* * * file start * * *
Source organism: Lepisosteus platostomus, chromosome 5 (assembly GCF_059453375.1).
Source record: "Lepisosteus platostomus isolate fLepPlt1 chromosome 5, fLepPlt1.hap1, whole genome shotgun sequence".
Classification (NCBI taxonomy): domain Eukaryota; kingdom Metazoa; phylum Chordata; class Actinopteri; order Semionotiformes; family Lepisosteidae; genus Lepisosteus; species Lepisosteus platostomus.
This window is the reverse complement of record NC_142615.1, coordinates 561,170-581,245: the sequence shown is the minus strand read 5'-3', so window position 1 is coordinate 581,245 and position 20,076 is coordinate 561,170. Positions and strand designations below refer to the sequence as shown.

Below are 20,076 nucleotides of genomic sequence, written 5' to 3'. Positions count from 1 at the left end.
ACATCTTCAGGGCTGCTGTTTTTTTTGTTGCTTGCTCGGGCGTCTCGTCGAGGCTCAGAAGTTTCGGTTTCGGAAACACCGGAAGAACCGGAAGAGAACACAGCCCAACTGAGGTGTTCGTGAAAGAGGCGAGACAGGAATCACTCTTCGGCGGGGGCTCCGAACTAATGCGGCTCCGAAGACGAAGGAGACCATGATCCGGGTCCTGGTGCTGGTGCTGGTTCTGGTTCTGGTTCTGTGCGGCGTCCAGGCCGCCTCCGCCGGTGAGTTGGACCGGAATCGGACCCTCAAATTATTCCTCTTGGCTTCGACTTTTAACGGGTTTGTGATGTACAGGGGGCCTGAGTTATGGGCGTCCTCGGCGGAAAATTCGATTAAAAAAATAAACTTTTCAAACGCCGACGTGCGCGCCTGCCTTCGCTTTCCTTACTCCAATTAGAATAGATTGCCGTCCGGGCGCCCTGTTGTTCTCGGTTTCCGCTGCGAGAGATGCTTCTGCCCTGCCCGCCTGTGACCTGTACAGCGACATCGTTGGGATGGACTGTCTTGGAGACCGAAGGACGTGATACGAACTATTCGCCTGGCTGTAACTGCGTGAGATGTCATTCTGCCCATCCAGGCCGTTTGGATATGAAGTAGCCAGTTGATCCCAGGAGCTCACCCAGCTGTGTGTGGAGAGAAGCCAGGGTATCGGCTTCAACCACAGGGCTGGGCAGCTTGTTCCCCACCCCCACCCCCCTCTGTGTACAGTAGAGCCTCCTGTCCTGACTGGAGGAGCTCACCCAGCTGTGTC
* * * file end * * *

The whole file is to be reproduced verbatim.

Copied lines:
Source organism: Lepisosteus platostomus, chromosome 5 (assembly GCF_059453375.1).
Source record: "Lepisosteus platostomus isolate fLepPlt1 chromosome 5, fLepPlt1.hap1, whole genome shotgun sequence".
Classification (NCBI taxonomy): domain Eukaryota; kingdom Metazoa; phylum Chordata; class Actinopteri; order Semionotiformes; family Lepisosteidae; genus Lepisosteus; species Lepisosteus platostomus.
This window is the reverse complement of record NC_142615.1, coordinates 561,170-581,245: the sequence shown is the minus strand read 5'-3', so window position 1 is coordinate 581,245 and position 20,076 is coordinate 561,170. Positions and strand designations below refer to the sequence as shown.

Below are 20,076 nucleotides of genomic sequence, written 5' to 3'. Positions count from 1 at the left end.
ACATCTTCAGGGCTGCTGTTTTTTTTGTTGCTTGCTCGGGCGTCTCGTCGAGGCTCAGAAGTTTCGGTTTCGGAAACACCGGAAGAACCGGAAGAGAACACAGCCCAACTGAGGTGTTCGTGAAAGAGGCGAGACAGGAATCACTCTTCGGCGGGGGCTCCGAACTAATGCGGCTCCGAAGACGAAGGAGACCATGATCCGGGTCCTGGTGCTGGTGCTGGTTCTGGTTCTGGTTCTGTGCGGCGTCCAGGCCGCCTCCGCCGGTGAGTTGGACCGGAATCGGACCCTCAAATTATTCCTCTTGGCTTCGACTTTTAACGGGTTTGTGATGTACAGGGGGCCTGAGTTATGGGCGTCCTCGGCGGAAAATTCGATTAAAAAAATAAACTTTTCAAACGCCGACGTGCGCGCCTGCCTTCGCTTTCCTTACTCCAATTAGAATAGATTGCCGTCCGGGCGCCCTGTTGTTCTCGGTTTCCGCTGCGAGAGATGCTTCTGCCCTGCCCGCCTGTGACCTGTACAGCGACATCGTTGGGATGGACTGTCTTGGAGACCGAAGGACGTGATACGAACTATTCGCCTGGCTGTAACTGCGTGAGATGTCATTCTGCCCATCCAGGCCGTTTGGATATGAAGTAGCCAGTTGATCCCAGGAGCTCACCCAGCTGTGTGTGGAGAGAAGCCAGGGTATCGGCTTCAACCACAGGGCTGGGCAGCTTGTTCCCCACCCCCACCCCCCTCTGTGTACAGTAGAGCCTCCTGTCCTGACTGGAGGAGCTCACCCAGCTGTGTC